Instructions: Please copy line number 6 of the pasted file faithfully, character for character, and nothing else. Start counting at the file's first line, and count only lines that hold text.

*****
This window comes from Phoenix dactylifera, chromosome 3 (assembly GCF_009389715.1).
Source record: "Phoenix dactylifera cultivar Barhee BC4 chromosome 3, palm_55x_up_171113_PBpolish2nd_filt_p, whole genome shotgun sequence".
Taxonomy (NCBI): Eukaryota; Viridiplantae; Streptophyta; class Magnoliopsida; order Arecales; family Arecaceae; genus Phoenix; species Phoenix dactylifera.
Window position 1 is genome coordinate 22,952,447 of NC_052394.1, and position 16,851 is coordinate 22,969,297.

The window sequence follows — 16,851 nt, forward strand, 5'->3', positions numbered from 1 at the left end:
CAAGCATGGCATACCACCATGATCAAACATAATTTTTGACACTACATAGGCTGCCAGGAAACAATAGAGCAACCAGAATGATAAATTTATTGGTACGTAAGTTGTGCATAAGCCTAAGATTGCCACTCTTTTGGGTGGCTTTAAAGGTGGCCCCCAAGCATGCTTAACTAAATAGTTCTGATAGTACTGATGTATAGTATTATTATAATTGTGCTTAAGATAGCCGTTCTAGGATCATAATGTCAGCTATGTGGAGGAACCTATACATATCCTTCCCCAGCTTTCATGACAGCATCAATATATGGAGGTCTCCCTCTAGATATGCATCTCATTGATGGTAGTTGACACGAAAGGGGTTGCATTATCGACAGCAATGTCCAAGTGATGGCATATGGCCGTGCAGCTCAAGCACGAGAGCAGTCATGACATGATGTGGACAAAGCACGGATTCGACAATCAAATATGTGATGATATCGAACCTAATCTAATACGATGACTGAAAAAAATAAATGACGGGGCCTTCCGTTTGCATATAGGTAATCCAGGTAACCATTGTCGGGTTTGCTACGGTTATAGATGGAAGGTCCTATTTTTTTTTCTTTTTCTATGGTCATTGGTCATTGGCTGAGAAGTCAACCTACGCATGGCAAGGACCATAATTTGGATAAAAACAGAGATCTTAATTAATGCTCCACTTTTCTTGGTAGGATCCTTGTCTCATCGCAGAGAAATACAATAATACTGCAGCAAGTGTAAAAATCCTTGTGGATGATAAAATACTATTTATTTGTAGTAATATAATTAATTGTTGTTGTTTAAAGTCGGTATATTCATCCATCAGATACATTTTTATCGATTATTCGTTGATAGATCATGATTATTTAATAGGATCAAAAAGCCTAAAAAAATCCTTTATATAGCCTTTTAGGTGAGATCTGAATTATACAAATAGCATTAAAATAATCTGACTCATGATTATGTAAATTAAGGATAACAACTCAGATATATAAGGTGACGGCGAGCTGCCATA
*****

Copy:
CAAGCATGGCATACCACCATGATCAAACATAATTTTTGACACTACATAGGCTGCCAGGAAACAATAGAGCAACCAGAATGATAAATTTATTGGTACGTAAGTTGTGCATAAGCCTAAGATTGCCACTCTTTTGGGTGGCTTTAAAGGTGGCCCCCAAGCATGCTTAACTAAATAGTTCTGATAGTACTGATGTATAGTATTATTATAATTGTGCTTAAGATAGCCGTTCTAGGATCATAATGTCAGCTATGTGGAGGAACCTATACATATCCTTCCCCAGCTTTCATGACAGCATCAATATATGGAGGTCTCCCTCTAGATATGCATCTCATTGATGGTAGTTGACACGAAAGGGGTTGCATTATCGACAGCAATGTCCAAGTGATGGCATATGGCCGTGCAGCTCAAGCACGAGAGCAGTCATGACATGATGTGGACAAAGCACGGATTCGACAATCAAATATGTGATGATATCGAACCTAATCTAATACGATGACTGAAAAAAATAAATGACGGGGCCTTCCGTTTGCATATAGGTAATCCAGGTAACCATTGTCGGGTTTGCTACGGTTATAGATGGAAGGTCCTATTTTTTTTTCTTTTTCTATGGTCATTGGTCATTGGCTGAGAAGTCAACCTACGCATGGCAAGGACCATAATTTGGATAAAAACAGAGATCTTAATTAATGCTCCACTTTTCTTGGTAGGATCCTTGTCTCATCGCAGAGAAATACAATAATACTGCAGCAAGTGTAAAAATCCTTGTGGATGATAAAATACTATTTATTTGTAGTAATATAATTAATTGTTGTTGTTTAAAGTCGGTATATTCATCCATCAGATACATTTTTATCGATTATTCGTTGATAGATCATGATTATTTAATAGGATCAAAAAGCCTAAAAAAATCCTTTATATAGCCTTTTAGGTGAGATCTGAATTATACAAATAGCATTAAAATAATCTGACTCATGATTATGTAAATTAAGGATAACAACTCAGATATATAAGGTGACGGCGAGCTGCCATA